1.1 The Birth Of Android In July 2005, Google acquired Android Inc., a small startup company based in Palo Alto, CA. Android's co-founders who went to work at Google included Andy Rubin (co-founder of Danger), Rich Miner (co-founder of Wildfire Communications, Inc), Nick Sears (once VP at T-Mobile), and Chris White (one of the first engineers at WebTV). At the time, little was known about the functions of Android Inc. other than they made software for mobile phones. On 5 November 2007, the Open Handset Alliance, a consortium of several companies which include Google, HTC, Intel, Motorola, Qualcomm, T-Mobile, Sprint Nextel and NVIDIA, was unveiled with the goal to develop open standards for mobile devices. Along with the formation of the Open Handset Alliance, the OHA also unveiled their first product, Android, an open source mobile device platform based on the Linux operating system.


Google has unveiled at least three prototypes for Android, at the Mobile World Congress on February 12, 2008. One prototype at the ARM booth displayed several basic Google applications. A 'd-pad' control zooming of items in the dock with a relatively quick response.


2. Features of Android OS
1. Application framework- enabling reuse and replacement of components 2. Dalvik virtual machine- optimized for mobile devices 3. Integrated browser- based on the open source WebKit engine 4. Optimized graphics- powered by a custom 2D graphics library; 3D graphics based on the OpenGL ES 1.0 specification (hardware acceleration optional) 5. SQLite- for structured data storage 6. Media support- for common audio, video, and still image formats (MPEG4, H.264, MP3, AAC, AMR, JPG, PNG, GIF) 7. GSM Telephony- (hardware dependent) 8. Bluetooth, EDGE, 3G, and WiFi- (hardware dependent) 9. Camera, GPS, compass, and accelerometer- (hardware dependent) 10. Rich development environment- including a device emulator, tools for debugging, memory and performance profiling, and a plugin for the Eclipse IDE Usage share of the different versions, by September 2, 2011 : Distribution 3.x.x Honeycomb 2.3.x Gingerbread 2.2 Froyo 2.1 clair 1.6 Donut 1.5 Cupcake API level 11-13 9-10 8 7 4 3 % 1.4% 31.3% 51.2% 13.3% 1.8% 1.0%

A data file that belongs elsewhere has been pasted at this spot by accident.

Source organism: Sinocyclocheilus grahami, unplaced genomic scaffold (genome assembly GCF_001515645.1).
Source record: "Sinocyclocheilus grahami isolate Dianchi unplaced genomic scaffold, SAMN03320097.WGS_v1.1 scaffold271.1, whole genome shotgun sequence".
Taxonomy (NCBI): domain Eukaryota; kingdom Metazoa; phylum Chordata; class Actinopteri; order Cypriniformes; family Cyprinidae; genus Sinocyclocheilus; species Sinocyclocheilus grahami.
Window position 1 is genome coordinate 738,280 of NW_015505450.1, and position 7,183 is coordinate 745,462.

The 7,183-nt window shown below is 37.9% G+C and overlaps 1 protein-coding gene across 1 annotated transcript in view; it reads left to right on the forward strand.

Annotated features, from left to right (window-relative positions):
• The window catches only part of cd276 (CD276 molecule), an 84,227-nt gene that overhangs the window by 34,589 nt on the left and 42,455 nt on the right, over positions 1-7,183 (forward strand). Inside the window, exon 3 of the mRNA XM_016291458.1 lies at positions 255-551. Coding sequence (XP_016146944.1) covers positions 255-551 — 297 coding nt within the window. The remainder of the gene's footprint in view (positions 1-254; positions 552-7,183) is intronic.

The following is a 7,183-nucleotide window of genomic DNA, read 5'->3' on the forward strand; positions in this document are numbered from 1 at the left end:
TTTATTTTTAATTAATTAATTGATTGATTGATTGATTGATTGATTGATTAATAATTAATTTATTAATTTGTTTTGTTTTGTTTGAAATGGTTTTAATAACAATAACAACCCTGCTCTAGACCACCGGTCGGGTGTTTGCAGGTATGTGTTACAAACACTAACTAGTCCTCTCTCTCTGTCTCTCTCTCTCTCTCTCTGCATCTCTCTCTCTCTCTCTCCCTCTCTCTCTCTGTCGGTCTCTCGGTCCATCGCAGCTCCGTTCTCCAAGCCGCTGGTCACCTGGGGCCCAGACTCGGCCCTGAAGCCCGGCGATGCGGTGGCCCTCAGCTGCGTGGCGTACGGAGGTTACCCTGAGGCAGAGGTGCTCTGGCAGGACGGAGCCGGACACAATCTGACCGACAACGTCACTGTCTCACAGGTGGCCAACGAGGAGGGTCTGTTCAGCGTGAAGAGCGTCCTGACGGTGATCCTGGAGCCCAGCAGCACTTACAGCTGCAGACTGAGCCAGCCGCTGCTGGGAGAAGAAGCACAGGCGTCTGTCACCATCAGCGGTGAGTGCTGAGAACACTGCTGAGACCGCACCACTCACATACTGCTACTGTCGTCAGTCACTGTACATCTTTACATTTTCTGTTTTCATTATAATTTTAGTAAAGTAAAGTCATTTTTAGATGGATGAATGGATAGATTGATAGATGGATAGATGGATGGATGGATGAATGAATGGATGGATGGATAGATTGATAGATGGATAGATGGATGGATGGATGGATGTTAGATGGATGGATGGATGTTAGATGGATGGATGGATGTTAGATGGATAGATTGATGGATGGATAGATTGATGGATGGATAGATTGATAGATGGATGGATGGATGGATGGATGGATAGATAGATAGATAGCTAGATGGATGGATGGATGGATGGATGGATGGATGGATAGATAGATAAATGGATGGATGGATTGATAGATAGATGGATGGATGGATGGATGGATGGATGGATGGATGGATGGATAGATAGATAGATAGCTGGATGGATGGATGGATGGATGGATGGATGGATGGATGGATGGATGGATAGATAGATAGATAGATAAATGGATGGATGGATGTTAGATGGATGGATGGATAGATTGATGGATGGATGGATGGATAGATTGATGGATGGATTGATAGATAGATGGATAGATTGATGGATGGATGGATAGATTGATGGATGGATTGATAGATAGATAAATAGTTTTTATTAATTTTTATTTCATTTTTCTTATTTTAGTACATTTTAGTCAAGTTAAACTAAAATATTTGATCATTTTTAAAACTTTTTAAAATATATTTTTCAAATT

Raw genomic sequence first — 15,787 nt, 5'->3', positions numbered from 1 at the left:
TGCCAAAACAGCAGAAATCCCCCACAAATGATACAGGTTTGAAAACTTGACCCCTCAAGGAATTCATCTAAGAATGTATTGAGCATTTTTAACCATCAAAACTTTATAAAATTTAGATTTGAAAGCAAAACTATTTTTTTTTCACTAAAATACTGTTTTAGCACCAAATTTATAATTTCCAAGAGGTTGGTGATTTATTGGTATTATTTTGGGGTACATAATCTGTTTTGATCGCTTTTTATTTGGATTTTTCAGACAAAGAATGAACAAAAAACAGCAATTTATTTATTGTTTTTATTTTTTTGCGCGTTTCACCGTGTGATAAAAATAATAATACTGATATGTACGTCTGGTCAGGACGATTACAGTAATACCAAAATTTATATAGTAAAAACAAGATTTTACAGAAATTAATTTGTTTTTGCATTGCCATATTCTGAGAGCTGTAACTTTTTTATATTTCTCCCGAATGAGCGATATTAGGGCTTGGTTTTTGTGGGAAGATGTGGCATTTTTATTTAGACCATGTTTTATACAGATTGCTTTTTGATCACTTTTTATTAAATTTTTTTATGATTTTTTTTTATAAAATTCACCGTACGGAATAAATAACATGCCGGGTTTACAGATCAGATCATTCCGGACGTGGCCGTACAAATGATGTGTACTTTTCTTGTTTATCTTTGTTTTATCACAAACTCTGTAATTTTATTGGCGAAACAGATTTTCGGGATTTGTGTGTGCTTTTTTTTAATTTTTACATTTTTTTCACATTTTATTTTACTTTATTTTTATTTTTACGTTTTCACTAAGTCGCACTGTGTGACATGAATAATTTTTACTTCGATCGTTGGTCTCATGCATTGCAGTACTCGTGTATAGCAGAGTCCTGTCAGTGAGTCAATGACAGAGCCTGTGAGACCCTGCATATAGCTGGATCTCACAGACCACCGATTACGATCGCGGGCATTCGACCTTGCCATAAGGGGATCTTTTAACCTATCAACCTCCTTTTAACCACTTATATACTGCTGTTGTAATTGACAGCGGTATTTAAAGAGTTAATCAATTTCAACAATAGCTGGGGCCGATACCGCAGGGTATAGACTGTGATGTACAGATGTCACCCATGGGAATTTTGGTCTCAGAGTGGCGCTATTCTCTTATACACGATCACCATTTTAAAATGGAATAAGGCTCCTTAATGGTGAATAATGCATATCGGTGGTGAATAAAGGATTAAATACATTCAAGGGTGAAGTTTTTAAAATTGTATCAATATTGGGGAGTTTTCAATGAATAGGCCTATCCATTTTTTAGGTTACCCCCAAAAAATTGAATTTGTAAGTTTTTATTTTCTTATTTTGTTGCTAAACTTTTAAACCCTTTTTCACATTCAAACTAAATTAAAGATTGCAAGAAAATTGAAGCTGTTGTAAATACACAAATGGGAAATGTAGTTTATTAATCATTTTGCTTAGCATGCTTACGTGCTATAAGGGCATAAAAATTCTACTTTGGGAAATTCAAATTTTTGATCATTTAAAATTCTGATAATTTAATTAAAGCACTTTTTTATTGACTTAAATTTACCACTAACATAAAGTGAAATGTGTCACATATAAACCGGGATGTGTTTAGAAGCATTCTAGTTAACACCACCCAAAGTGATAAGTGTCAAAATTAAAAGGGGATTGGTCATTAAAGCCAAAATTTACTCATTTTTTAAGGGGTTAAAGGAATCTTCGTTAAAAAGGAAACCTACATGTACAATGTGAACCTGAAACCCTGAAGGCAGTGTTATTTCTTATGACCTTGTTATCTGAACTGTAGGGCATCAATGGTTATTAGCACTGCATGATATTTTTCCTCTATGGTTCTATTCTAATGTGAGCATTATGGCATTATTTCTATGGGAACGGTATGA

3. Android Architecture
The following diagram shows the major components of Android


4. Application Framework
Developers have full access to the same framework APIs used by the core applications. The application architecture is designed to simplify the reuse of components; any application can publish its capabilities and any other application may then make use of those capabilities (subject to security constraints enforced by the framework). This same mechanism allows components to be replaced by the user. Underlying all applications is a set of services and systems, including: 1. A rich and extensible set of Views that can be used to build an application, including lists, grids, text boxes, buttons, and even an embeddable web browser 2. Content Providers that enable applications to access data from other applications (such as Contacts), or to share their own data 3. A Resource Manager, providing access to non-code resources such as localized strings, graphics, and lat files 4. A Notification Manager that enables all applications to display custom alerts in the status bar
5. An Activity Manager that manages the life cycle of applications and provides a

common navigation backstack


5. Libraries
Android includes a set of C/C++ libraries used by various components of the Android system. These capabilities are exposed to developers through the Android application framework. Some of the core libraries are listed below: 1. System C library - a BSD-derived implementation of the standard C system library (libc), tuned for embedded Linux-based devices 2. Media Libraries - based on PacketVideo's Open CORE; the libraries support playback and recording of many popular audio and video formats, as well as static image files, including MPEG4, H.264, MP3, AAC, AMR, JPG, and PNG 3. Surface Manager - manages access to the display subsystem and seamlessly composites 2D and 3D graphic layers from multiple applications 4. LibWebCore - a modern web browser engine which powers both the Android browser and an embeddable web view 5. SGL - the underlying 2D graphics engine 6. 3D libraries - an implementation based on OpenGL ES 1.0 APIs; the libraries use either hardware 3D acceleration (where available) or the included, highly optimized 3D software rasterizer 7. Free Type - bitmap and vector font rendering

SQLite - a powerful and lightweight relational database engine available to all applications.


6. Android Runtime